Tennessee lawmakers didn’t meet a gun bill they didn’t like Tuesday, approving every gun-related legislation that went to a vote. Although many gun-related bills were delayed and could ultimately fail, the Senate Judiciary Committee approved measures to allow guns in parks, guns in trunks of cars parked at schools or universities, guns at property used by but not owned by schools and targets that explode. None of the proposals faced much trouble from the nine-member committee: Senate Minority Leader Lee Harris and Sen. Sara Kyle, both D-Memphis, opposed the guns-in-parks, guns-in-trunks and guns-at-school-properties bills, but each proposal had at least six votes in support.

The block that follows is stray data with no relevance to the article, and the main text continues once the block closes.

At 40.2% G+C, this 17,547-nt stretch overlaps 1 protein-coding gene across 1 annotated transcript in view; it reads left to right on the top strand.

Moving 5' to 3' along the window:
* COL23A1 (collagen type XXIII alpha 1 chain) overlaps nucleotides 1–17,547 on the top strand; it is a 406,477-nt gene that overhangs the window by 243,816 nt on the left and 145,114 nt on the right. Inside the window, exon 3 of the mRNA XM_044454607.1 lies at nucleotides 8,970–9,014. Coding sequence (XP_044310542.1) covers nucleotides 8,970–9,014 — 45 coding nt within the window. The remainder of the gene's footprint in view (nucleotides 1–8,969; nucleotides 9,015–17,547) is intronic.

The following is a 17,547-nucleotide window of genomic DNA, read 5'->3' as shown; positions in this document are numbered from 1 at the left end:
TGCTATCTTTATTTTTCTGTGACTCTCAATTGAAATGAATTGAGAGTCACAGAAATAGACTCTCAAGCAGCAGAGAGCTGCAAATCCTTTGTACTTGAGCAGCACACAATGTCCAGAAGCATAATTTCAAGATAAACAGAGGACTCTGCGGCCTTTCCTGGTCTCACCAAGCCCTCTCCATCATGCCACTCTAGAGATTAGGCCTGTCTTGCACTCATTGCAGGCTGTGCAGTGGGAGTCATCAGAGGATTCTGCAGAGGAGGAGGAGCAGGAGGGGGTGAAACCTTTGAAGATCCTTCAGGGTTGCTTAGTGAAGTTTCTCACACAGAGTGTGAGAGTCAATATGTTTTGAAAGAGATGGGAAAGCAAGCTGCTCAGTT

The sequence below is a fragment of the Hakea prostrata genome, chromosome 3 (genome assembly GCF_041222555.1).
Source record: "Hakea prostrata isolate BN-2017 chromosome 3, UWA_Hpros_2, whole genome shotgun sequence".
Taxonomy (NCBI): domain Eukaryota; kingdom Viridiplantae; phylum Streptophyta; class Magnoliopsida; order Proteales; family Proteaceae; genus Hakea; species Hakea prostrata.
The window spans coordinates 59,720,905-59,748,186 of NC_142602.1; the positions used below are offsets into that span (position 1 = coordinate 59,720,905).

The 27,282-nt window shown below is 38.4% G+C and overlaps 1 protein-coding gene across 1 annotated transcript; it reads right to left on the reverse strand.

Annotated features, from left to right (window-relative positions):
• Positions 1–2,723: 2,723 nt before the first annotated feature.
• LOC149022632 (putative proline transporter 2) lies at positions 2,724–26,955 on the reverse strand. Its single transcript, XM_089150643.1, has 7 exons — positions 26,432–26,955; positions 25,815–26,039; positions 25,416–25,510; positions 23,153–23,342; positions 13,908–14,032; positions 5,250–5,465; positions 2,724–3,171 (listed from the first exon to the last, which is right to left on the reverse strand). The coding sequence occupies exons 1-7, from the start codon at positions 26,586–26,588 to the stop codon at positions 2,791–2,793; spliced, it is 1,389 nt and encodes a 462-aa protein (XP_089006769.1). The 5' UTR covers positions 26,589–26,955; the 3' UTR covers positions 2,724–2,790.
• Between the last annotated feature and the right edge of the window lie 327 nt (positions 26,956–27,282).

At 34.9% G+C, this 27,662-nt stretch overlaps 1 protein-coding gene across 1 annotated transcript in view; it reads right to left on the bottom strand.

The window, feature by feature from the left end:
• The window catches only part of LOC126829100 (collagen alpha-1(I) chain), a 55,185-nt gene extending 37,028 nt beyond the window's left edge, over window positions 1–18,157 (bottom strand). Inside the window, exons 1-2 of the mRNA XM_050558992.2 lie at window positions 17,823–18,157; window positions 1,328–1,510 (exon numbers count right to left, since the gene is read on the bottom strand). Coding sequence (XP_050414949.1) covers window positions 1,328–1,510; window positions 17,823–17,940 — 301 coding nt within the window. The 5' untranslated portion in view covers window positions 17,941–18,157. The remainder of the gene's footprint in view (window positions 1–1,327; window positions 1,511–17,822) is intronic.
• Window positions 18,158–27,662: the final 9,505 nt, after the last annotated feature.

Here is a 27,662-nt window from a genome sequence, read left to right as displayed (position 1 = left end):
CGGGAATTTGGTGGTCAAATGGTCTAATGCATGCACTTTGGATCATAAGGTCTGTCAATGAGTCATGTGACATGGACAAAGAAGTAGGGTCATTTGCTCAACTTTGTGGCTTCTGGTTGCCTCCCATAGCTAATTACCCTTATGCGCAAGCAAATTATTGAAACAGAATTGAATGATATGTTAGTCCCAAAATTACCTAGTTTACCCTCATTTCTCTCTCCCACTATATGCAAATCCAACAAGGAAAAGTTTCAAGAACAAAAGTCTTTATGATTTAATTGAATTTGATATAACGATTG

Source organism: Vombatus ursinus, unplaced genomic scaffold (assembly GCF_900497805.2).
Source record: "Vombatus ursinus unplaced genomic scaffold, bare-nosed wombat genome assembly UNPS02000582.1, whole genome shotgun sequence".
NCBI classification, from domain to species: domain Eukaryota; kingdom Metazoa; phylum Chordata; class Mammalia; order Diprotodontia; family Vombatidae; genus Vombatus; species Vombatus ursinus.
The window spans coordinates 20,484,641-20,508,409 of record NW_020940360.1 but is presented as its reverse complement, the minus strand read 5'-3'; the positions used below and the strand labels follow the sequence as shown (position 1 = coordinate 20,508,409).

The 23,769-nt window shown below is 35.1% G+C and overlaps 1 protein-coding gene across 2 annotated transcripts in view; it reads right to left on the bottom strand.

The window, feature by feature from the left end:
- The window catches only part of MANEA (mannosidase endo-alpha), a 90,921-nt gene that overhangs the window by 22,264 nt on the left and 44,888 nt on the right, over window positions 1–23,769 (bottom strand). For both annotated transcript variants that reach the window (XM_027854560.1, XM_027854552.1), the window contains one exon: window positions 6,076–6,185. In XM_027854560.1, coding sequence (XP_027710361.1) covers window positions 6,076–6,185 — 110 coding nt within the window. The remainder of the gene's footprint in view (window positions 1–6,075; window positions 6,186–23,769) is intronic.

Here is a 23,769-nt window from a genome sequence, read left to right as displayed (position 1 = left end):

Committee delays bill to ban TN health exchange (Tennessean/Fletcher)
State Sen. Brian Kelsey’s bill to prohibit Tennessee from setting up a state-run health insurance exchange has been delayed in a Senate committee. Kelsey drafted the bill to pre-empt the state from setting up a health insurance exchange in case the U.S. Supreme Court rules that tax subsidies for health insurance are only available on state exchanges under the Affordable Care Act. The bill, SB0072, was unexpectedly rolled for two weeks to March 24 in the Senate Commerce and Labor committee Tuesday. The bill was not debated or presented. Kelsey did not immediately respond to email or phone inquiries about the reasons for the deferral.

Bipartisan bill may stop use of speed, traffic-light cameras in Tennessee (TFP/Sher)